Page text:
More “Stealth and Surprise” Tactics from the BDS

fightingBDS-cheat-773x403If you can’t beat ‘em, cheat ‘em.

That could be the motto for the BDS movement, which lost most, though not all, of the many anti-Israel divestment votes in April. Most dramatically, it tried to steal the vote at Cornell University and still came up short.

Students for Justice in Palestine (SJP), which spearheads much of the BDS activity on numerous campuses, attempted to sneak a divestment measure through the Cornell student government, taking advantage of the Passover holiday, which pulled many Jewish students off campus.

SJP put forth a divestment motion less than 48 hours before a scheduled meeting just as Jewish students were starting to leave for Passover. The measure, however, was permanently tabled (ie rejected) by the Cornell Student Assembly. Had it not been noticed and tabled, the measure would have come to a formal vote a week later, during the Passover holiday.

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According to William Jacobson, a professor of law at Cornell and a blogger at Legal Insurrection, SJC tried to “pull a fast one” with the timing of the vote.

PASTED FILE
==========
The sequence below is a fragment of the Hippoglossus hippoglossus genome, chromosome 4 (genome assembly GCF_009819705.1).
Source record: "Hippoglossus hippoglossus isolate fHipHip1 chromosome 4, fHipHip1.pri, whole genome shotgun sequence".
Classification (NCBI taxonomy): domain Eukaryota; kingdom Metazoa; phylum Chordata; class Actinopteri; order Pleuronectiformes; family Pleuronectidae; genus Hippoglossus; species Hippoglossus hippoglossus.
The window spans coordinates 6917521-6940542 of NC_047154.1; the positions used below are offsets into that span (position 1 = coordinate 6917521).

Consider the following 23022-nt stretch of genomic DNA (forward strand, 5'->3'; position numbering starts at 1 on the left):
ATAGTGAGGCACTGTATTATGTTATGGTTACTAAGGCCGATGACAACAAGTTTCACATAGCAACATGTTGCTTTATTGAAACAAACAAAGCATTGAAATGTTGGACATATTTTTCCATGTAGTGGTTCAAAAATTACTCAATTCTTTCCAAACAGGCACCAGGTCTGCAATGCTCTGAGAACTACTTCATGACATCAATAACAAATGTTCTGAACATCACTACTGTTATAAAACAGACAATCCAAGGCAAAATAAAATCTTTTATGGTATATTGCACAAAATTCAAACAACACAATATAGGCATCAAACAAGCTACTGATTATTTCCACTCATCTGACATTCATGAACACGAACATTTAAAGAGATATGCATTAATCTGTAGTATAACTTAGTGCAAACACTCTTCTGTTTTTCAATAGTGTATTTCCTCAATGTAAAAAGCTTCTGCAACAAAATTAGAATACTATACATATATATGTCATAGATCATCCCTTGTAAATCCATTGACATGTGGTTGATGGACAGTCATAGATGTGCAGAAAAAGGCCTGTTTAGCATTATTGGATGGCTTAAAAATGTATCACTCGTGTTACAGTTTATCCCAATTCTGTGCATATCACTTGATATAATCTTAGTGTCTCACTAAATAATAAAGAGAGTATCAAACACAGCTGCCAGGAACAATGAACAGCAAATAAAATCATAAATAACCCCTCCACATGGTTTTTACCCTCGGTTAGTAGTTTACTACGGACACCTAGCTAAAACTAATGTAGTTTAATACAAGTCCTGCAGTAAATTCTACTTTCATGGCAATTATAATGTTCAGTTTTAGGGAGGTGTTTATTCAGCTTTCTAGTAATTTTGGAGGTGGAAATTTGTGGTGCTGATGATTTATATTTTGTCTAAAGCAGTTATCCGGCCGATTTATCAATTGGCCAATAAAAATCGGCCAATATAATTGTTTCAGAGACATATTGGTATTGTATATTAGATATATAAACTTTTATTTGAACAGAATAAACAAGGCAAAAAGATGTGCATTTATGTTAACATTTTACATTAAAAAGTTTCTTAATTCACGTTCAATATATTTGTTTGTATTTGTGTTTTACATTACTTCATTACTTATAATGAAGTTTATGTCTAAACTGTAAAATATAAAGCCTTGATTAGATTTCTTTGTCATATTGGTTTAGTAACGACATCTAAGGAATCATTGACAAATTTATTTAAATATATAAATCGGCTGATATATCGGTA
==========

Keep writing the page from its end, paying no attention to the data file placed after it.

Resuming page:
This is a crushing defeat for SJP — maybe one of the most decisive yet on any campus.

They tried to pull a fast one, and never even were able to present their Resolution.

This reflected widespread opposition not only to the substance, but also a resentment of students who see SJP trying to usurp campus dialogue.

Scholars for Peace in the Middle East, which monitors BDS activity, reported that the Cornell move was an example of the movement’s “stealth and surprise tactics:”

The incident typifies the BDS strategy of secrecy and ambush, designed to circumvent public scrutiny of BDS proposals and to minimize the involvement of Jewish student by scheduling debates in conflict with the Jewish religious calendar. This latter strategy was also telegraphed by the SJP’s call for a ‘National Day of Action’ on behalf of BDS proposals during Passover. The Cornell incident also illustrates the growing tactic of declaring BDS defeats as anti-democratic, and to threaten protests and takeovers of facilities.

The “fast one” at Cornell is yet more evidence that the main objective of the BDS movement is to win “symbolic” victories against Israel at any cost. Even empty wins achieved with questionable morals help keep the psychological pressure up, making it look like the movement is growing.


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